Embracing Personalized Medicine Safely

David Houlding (Intel)
Sponsored Sessions
Location: Yosemite C Level: Intermediate
Average rating: ***..
(3.50, 2 ratings)

Personalized medicine promises to deliver amazing benefits to the quality of patient care. This major trend also brings several privacy and security risks associated with the addition of sensitive genetic information to EHRs, and new ways of collecting, using, retaining, disclosing and disposing of sensitive healthcare information. Concurrently, compliance with the complexity of regulations is proving a daunting challenge. This includes HIPAA, HITECH Act, GINA at the national level, as well as state level regulations, most of which now also include breach notification rules that compel disclosure of breaches and drive significant damage including lost business. Breaches have reached alarming levels both in terms of frequency and business impact, affecting all types and sizes of healthcare organizations. Protecting valuable IP associated with innovative new approaches to personalized medicine is also a key concern. Safely embracing and benefitting from personalized medicine requires avoiding security incidents such as breaches. Practical strategies may be used to manage these risks with a proactive, preventative, and holistic approach, also working with the common challenge of limited budget available for privacy and security. With concurrent trends such as consumerization BYOD and social media empowering healthcare workers, the importance of user experience with security, and how it can impact compliance and risk is increasingly important. Security safeguards must be performant, robust, usable and cost effective, or otherwise risk compelling healthcare workers to seek alternative ways to get their work done that can lead to both non-compliance and additional risk. For example these risky alternatives may include the use of personal devices including smartphones, tablets, USB keys, file transfer services, or personal email. User experience with security in personalized medicine is particularly important with large data sets associated with genetic information that can swamp traditional security safeguards, negatively impact the healthcare worker user experience, and lead to the use of risky alternatives and non-compliance. Increasingly, the core of security safeguards is moving into hardware for increased performance, robustness to sophisticated malware, usability and reduced cost. In personalized medicine, hardware assisted security solutions provide an avenue to enable improved user experience with strong security, avoiding the need for risky alternatives, and enabling improved compliance, and lower risk.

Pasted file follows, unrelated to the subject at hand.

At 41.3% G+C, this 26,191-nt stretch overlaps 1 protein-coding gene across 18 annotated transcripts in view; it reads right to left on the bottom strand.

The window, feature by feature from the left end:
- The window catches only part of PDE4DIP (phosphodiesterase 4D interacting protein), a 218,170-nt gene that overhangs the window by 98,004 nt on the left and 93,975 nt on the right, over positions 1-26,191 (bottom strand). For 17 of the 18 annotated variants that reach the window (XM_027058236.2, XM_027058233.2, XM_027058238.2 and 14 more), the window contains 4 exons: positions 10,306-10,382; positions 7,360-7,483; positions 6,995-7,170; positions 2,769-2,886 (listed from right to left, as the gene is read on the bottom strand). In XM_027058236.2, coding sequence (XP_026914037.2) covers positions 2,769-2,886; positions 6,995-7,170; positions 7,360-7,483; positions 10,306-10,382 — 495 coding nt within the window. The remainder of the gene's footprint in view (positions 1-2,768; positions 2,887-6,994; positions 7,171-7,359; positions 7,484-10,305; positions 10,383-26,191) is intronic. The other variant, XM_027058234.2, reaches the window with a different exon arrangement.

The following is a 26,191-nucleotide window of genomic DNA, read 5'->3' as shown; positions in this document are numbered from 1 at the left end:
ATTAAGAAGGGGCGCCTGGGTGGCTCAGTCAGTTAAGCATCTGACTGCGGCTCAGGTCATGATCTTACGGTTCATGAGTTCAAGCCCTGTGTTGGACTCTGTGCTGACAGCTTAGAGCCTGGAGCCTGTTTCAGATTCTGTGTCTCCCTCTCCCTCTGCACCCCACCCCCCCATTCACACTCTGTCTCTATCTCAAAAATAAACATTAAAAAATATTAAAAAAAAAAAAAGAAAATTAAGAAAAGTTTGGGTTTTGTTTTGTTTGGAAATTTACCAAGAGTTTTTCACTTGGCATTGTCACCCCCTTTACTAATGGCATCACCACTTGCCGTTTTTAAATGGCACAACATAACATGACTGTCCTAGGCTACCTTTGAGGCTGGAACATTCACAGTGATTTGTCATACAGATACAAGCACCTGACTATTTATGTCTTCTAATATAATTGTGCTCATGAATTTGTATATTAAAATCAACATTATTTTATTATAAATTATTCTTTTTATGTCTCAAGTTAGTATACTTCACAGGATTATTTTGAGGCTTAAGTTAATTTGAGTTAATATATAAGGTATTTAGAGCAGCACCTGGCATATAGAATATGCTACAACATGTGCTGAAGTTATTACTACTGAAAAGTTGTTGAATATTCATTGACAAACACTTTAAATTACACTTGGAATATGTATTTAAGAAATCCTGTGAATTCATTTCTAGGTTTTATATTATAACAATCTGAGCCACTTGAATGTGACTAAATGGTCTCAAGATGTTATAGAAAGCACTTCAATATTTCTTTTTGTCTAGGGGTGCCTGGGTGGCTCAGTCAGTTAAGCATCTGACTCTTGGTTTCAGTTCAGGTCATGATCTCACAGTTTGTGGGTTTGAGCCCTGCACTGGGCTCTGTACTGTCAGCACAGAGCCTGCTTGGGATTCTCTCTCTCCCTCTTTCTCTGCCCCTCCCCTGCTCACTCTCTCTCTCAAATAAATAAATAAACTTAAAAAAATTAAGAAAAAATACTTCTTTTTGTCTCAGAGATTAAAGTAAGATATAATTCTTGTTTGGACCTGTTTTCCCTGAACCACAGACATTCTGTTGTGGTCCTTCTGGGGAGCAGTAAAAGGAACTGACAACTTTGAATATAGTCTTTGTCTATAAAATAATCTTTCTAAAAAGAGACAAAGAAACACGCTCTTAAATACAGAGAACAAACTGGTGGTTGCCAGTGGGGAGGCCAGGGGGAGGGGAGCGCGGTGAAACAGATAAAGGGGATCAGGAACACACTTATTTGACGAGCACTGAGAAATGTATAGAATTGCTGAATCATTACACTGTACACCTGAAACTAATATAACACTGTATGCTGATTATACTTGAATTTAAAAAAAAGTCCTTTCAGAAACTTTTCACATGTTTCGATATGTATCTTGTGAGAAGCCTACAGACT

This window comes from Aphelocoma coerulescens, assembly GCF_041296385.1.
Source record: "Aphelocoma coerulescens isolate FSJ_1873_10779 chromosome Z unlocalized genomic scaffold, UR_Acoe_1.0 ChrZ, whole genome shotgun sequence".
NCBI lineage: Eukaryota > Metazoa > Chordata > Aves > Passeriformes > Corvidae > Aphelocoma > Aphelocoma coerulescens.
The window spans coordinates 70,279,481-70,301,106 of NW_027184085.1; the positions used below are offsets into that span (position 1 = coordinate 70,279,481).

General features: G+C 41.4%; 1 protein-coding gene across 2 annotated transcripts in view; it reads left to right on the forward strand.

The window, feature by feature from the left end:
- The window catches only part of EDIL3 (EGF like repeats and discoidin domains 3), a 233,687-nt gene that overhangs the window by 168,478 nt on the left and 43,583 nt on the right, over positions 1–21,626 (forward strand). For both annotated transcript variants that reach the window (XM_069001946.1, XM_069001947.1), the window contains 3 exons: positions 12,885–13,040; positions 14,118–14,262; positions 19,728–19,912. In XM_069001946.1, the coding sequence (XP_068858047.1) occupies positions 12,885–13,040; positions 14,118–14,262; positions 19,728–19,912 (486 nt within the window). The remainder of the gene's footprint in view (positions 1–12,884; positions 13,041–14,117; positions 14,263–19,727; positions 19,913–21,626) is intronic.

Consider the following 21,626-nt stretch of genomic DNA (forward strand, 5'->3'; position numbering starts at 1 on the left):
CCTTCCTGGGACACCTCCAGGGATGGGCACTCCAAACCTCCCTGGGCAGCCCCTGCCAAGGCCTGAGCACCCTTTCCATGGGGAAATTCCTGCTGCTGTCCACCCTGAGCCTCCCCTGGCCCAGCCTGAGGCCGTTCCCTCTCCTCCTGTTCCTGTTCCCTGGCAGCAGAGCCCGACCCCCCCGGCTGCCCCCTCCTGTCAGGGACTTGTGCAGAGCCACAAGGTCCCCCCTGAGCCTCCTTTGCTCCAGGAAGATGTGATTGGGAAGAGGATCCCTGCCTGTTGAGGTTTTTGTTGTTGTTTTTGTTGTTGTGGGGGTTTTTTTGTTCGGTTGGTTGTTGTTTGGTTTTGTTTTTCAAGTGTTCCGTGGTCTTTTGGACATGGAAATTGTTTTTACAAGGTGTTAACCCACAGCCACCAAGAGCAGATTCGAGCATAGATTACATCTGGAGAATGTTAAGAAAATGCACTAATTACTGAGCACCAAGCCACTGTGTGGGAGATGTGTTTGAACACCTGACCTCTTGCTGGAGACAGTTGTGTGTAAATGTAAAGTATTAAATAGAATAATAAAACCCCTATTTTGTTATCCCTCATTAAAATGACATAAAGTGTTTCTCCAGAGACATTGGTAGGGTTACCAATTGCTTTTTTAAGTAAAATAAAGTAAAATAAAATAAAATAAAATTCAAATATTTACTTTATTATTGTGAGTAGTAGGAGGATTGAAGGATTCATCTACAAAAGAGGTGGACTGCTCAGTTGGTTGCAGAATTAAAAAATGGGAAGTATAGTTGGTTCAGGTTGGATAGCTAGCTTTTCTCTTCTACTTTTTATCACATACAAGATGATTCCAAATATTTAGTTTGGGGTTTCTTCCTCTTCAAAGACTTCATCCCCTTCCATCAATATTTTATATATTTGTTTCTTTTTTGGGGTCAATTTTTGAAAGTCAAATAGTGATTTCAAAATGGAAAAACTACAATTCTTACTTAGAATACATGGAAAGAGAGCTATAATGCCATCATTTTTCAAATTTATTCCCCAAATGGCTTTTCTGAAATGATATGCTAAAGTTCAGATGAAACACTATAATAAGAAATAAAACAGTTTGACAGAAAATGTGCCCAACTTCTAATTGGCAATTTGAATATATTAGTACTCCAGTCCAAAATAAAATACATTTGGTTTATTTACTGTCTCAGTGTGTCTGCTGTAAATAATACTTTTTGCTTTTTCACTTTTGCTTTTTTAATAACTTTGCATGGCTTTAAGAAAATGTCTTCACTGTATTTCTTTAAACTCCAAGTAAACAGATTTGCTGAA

This session is sponsored by Intel

Photo of David Houlding

David Houlding

Intel

David Houlding is the Healthcare Privacy & Security Lead Architect at Intel, with 20 years of experience in healthcare, enterprise architecture and privacy & security. David is responsible for tracking healthcare trends, privacy & security risks they drive, and best practices for managing risks globally. As the former Lead Architect for the Intel Health Guide System, and prior to that the Chief Architect of Perot Systems Healthcare Payer Systems, David has extensive experience in healthcare (provider and payer) and privacy & security. With several patents granted by the USPTO, David has a proven track record for innovation. David is a CISSP (Certified Information Systems Security Professional), a CIPP (Certified Information Privacy Professional), and has a Master of Applied Science in Data Compression and Digital Signal Processing from Simon Fraser University, British Columbia, Canada. David has presented keynotes and sessions, and participated in panel discussions at numerous major industry conferences including HIMSS, mHealth Summit, HealthTech NextGeneration, InfoSec, NIST HIPAA Security Conference, iHT2 Health IT Summit, NIST Security Automation Conference, Enterprise Architecture Practitioners Conferences, Innovation Insights, and several other conferences. He has published and contributed to numerous articles in major trade journals including Healthcare Technology Online and Dr. Dobb’s Journal. David has also made contributions to book publications including XML Unleashed, and has been interviewed for newspaper and other articles.

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